As a result, Leonardo continues to invest significant resources into developing state-of-the-art solutions for long-range weapon-locating systems. For more than four decades, the company has delivered such technology to over 20 armies worldwide, with the Hostile Artillery LOcating (HALO) system in service with over ten nations including the British Army, Canadian Army and US Marine Corps.
HALO employs uncrewed sensor posts comprising eight or more highly sensitive acoustic sensors located 1.5-5km apart, to detect the acoustic (pressure) waves generated by gun or mortar fire and other explosive events. This allows coverage of about 2,400km2.
“When talking about artillery, we’re referring to everything from mortars upwards,” explains HALO Campaign Manager, Jeremy Stadward. “The ever-increasing threat from electronic warfare-based targeting, as well as anti-radar weapon systems countering radar-based weapon-locating systems, means demand for HALO continues to grow.
“This is because HALO passively listens for enemy artillery, without emitting an energy signature of a radar. It is able to identify the Point of Origin (POO) – where the guns were fired from – without needing eyes on the target. Therefore, armed forces can listen over the hill, in cloud and in bad weather. Having identified where those guns are, you can fire back,” adds Jeremy.
Weather and other environmental conditions, mean the action of returning enemy fire may make it difficult to hit their targets. HALO offers a clear Point of Impact (POI), allowing forces to move their guns and correct their aim, all without the enemy being aware.
The advent of HALO
Since the end of the 20th century, Leonardo has been developing and enhancing HALO. The Balkans War during the 1990s saw Muslim areas of Sarajevo shelled and many lives lost. As Sarajevo is surrounded by mountains, radars were ineffective due to ‘cresting’, whereby no energy signature is detected until the shell comes over the crest of the mountain, at which point it’s too late to react.
As a result, an Urgent Operational Requirement from the UK Ministry of Defence (MOD) led to ‘HALO One’ being deployed in around 2000, to help identify what was happening in the Balkans. Having proved its capability, several HALO systems were bought by UK MOD, with it later used in the Iraq War to identify where the Iraqi 155mm guns were.
“The longest range that we picked up guns at 155mm was 56km. It was used all the time that British troops were in Iraq to protect places like Basra Air Force Base and Basra Palace. It was operating 24 hours a day, 365 days a year, with over 98% system availability,” says Jeremy.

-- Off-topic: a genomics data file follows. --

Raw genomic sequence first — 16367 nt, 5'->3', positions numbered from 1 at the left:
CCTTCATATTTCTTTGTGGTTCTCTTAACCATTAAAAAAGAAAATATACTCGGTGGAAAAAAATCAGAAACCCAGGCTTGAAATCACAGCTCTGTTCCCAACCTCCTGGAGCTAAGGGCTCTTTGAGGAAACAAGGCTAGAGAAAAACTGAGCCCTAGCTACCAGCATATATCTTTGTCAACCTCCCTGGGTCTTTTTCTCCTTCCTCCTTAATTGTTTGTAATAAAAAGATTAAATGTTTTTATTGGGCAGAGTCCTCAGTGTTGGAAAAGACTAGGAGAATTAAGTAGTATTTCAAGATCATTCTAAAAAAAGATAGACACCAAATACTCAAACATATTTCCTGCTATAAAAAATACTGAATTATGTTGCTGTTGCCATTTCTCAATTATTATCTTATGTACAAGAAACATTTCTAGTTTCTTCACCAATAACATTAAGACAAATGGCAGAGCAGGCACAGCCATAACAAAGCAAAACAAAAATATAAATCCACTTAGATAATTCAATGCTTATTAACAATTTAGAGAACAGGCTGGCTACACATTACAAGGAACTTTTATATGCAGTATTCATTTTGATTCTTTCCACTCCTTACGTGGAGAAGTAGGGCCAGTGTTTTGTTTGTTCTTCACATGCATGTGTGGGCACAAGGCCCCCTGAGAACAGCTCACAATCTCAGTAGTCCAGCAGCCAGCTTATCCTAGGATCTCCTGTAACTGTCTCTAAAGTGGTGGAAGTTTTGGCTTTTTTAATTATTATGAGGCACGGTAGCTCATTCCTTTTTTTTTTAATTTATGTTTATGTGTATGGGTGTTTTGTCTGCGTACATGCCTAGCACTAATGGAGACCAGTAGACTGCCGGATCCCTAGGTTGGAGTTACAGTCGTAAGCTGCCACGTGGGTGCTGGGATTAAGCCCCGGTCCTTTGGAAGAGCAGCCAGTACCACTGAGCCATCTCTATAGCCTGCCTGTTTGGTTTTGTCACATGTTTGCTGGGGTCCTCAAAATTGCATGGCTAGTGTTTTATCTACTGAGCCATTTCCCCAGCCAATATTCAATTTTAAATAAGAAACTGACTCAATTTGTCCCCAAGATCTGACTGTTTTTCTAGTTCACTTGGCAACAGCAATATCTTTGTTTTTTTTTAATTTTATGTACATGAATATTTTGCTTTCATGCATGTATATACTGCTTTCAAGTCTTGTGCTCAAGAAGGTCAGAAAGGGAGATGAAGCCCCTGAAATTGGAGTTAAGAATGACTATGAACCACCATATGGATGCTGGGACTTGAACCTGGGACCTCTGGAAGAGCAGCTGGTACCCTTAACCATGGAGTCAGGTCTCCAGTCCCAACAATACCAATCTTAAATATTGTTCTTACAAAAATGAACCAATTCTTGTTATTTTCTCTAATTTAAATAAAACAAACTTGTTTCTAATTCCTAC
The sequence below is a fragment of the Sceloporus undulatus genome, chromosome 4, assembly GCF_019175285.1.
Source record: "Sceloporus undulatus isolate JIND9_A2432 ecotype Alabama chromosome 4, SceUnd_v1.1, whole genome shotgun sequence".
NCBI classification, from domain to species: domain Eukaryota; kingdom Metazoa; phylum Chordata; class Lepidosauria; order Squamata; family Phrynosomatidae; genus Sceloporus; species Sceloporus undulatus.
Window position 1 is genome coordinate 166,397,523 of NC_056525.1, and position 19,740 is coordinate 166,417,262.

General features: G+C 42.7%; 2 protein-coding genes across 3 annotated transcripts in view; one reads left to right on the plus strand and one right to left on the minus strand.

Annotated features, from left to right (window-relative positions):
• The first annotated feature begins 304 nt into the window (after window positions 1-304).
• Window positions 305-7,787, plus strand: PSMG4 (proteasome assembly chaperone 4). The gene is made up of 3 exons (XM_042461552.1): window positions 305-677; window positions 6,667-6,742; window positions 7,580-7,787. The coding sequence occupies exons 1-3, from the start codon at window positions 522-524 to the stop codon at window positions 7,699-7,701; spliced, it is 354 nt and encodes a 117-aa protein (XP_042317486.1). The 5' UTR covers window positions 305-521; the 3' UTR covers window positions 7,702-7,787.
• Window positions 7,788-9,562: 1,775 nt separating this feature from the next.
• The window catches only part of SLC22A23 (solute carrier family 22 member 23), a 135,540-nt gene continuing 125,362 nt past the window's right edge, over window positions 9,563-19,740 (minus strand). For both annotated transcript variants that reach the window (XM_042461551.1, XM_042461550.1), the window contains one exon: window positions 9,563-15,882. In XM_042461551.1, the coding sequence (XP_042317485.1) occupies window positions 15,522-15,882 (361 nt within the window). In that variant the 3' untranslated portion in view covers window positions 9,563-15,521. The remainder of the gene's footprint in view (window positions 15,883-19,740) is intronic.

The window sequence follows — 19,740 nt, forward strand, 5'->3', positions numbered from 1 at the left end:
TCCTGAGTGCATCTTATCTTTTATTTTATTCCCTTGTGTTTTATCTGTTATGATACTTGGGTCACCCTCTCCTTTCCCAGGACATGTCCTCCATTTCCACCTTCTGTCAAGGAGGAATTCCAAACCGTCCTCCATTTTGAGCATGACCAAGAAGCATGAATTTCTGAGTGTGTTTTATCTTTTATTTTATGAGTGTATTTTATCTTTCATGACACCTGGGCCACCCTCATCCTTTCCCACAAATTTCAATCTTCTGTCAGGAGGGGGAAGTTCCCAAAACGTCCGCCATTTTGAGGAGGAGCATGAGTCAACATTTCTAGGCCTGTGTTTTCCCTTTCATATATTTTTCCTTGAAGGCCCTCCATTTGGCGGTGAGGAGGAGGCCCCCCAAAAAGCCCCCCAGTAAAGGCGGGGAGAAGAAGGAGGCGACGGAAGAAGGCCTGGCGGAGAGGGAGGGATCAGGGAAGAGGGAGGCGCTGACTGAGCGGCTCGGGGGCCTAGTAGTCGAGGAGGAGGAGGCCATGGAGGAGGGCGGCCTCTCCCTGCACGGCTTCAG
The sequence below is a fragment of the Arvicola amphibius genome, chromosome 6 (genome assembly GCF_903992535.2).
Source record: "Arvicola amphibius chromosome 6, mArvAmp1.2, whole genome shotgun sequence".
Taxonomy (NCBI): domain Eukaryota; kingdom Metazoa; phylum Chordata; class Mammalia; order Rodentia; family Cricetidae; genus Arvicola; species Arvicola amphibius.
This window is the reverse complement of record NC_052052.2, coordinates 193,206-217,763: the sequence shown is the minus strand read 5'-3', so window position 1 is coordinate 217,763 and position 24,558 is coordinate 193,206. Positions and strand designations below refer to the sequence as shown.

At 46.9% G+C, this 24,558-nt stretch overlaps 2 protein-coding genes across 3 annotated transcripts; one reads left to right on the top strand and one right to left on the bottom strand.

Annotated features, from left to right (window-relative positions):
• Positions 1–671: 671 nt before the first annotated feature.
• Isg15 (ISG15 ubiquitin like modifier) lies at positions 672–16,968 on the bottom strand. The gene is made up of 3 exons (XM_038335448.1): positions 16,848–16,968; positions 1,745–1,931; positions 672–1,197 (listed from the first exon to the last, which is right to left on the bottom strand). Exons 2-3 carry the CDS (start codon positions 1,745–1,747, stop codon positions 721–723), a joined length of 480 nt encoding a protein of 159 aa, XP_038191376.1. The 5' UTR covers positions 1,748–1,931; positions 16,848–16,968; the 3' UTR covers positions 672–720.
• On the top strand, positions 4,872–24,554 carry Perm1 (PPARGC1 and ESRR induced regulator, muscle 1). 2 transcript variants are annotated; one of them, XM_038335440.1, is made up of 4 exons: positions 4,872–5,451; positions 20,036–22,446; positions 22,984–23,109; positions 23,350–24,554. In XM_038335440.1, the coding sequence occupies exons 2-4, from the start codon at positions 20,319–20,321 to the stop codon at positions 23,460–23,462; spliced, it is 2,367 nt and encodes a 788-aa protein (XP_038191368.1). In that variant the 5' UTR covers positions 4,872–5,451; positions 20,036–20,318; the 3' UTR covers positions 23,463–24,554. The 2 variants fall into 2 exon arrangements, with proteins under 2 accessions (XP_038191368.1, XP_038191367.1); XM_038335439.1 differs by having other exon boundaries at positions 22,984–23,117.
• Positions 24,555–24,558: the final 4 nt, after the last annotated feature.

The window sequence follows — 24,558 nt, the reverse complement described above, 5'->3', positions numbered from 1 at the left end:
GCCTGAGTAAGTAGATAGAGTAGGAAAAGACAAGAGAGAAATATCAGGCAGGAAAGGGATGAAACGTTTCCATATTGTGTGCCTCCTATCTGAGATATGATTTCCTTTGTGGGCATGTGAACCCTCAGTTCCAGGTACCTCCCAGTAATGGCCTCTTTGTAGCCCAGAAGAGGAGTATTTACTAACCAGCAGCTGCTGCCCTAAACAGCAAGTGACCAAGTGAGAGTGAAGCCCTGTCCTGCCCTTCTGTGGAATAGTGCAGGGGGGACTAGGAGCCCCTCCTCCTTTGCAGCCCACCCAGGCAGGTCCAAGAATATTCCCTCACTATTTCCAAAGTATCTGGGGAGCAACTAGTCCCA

HALO was later deployed to Afghanistan, where it was located around Kandahar and at the former British Army airbase Camp Bastion. Additionally, the system was used by the Canadian Army near Kajaki Dam in Helmand province, to locate and ambush militants launching rockets from caves.
Adapting to the changing battlespace
As well as working as a standalone system, HALO can work very effectively as part of a system of systems, according to Campaign Manager, Kevin Cook. “In the current climate, when there’s a lot of electronic warfare out there and drones are getting knocked down, HALO is a really good broom. It is extremely versatile, which gives commanders quite an opportunity, by supporting other systems and building up the intelligence picture,” he says.
“This approach is already being taken by several armies,” adds Jeremy “with the Canadians one example of those who have HALO integrated with their command and control system”.
Looking ahead, Leonardo is now considering HALO’s role within SERPENS – the UK MOD’s next generation weapon locating programme. Campaign Manager, Rob Motherwell, says: “SERPENS is focused on replacing the Royal Artillery’s existing three standalone weapon location systems. This is not just the acoustic elements; it’s also looking at the short range and deep firing radar replacements. Now, the British Army is looking to improve them – as Leonardo is doing by investing heavily in the next generation of HALO – and integrate them with each other.”
As part of this work, Leonardo is considering how HALO would use short range and deep firing radar, as and when needed, rather than them being permanently switched on. “We would have a capability to be operational 24/7, although our big heavy radars would only be switched on for a maximum of two minutes at a time, before being redeployed to another location, so avoiding enemy fire,” says Rob.
Export opportunities for HALO also remain a priority, he adds: “While SERPENS will be a full system, we also plan to continue exporting HALO as a standalone product. Just by looking at the Ukraine situation, it is clear that there’s a real requirement to identify where artillery is coming from. As well as being of value to Eastern European countries worried about the war in Ukraine, we are also looking to export this technology to Indo-Pacific countries.”